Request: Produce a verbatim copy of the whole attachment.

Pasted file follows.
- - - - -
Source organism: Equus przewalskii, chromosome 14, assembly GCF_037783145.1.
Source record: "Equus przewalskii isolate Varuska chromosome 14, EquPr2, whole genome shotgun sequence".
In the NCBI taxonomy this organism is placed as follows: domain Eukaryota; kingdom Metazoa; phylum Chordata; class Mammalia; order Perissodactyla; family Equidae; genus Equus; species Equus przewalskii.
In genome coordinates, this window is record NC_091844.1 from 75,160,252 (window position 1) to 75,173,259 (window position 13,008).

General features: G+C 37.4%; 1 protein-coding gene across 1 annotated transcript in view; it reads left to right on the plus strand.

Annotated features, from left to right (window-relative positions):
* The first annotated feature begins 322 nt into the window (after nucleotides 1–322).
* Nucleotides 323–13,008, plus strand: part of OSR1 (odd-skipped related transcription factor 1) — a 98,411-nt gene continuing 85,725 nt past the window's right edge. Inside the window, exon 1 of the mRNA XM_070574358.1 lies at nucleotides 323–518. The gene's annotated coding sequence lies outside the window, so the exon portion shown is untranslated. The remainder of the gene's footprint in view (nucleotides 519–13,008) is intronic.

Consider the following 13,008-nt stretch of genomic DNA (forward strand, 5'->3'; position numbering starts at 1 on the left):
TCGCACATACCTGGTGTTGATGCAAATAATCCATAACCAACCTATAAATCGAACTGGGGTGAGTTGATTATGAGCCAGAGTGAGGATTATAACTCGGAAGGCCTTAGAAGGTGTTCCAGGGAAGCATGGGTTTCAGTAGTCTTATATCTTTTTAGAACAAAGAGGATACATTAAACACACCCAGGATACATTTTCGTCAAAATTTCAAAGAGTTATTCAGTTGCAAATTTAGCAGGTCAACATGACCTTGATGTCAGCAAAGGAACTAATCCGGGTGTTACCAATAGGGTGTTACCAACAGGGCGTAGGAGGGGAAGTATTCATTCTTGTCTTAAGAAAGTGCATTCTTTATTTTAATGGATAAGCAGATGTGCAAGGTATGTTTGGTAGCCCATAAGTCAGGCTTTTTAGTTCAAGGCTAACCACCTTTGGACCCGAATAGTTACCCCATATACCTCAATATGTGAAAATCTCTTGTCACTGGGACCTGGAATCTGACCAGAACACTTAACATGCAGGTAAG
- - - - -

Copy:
Source organism: Equus przewalskii, chromosome 14, assembly GCF_037783145.1.
Source record: "Equus przewalskii isolate Varuska chromosome 14, EquPr2, whole genome shotgun sequence".
In the NCBI taxonomy this organism is placed as follows: domain Eukaryota; kingdom Metazoa; phylum Chordata; class Mammalia; order Perissodactyla; family Equidae; genus Equus; species Equus przewalskii.
In genome coordinates, this window is record NC_091844.1 from 75,160,252 (window position 1) to 75,173,259 (window position 13,008).

General features: G+C 37.4%; 1 protein-coding gene across 1 annotated transcript in view; it reads left to right on the plus strand.

Annotated features, from left to right (window-relative positions):
* The first annotated feature begins 322 nt into the window (after nucleotides 1–322).
* Nucleotides 323–13,008, plus strand: part of OSR1 (odd-skipped related transcription factor 1) — a 98,411-nt gene continuing 85,725 nt past the window's right edge. Inside the window, exon 1 of the mRNA XM_070574358.1 lies at nucleotides 323–518. The gene's annotated coding sequence lies outside the window, so the exon portion shown is untranslated. The remainder of the gene's footprint in view (nucleotides 519–13,008) is intronic.

Consider the following 13,008-nt stretch of genomic DNA (forward strand, 5'->3'; position numbering starts at 1 on the left):
TCGCACATACCTGGTGTTGATGCAAATAATCCATAACCAACCTATAAATCGAACTGGGGTGAGTTGATTATGAGCCAGAGTGAGGATTATAACTCGGAAGGCCTTAGAAGGTGTTCCAGGGAAGCATGGGTTTCAGTAGTCTTATATCTTTTTAGAACAAAGAGGATACATTAAACACACCCAGGATACATTTTCGTCAAAATTTCAAAGAGTTATTCAGTTGCAAATTTAGCAGGTCAACATGACCTTGATGTCAGCAAAGGAACTAATCCGGGTGTTACCAATAGGGTGTTACCAACAGGGCGTAGGAGGGGAAGTATTCATTCTTGTCTTAAGAAAGTGCATTCTTTATTTTAATGGATAAGCAGATGTGCAAGGTATGTTTGGTAGCCCATAAGTCAGGCTTTTTAGTTCAAGGCTAACCACCTTTGGACCCGAATAGTTACCCCATATACCTCAATATGTGAAAATCTCTTGTCACTGGGACCTGGAATCTGACCAGAACACTTAACATGCAGGTAAG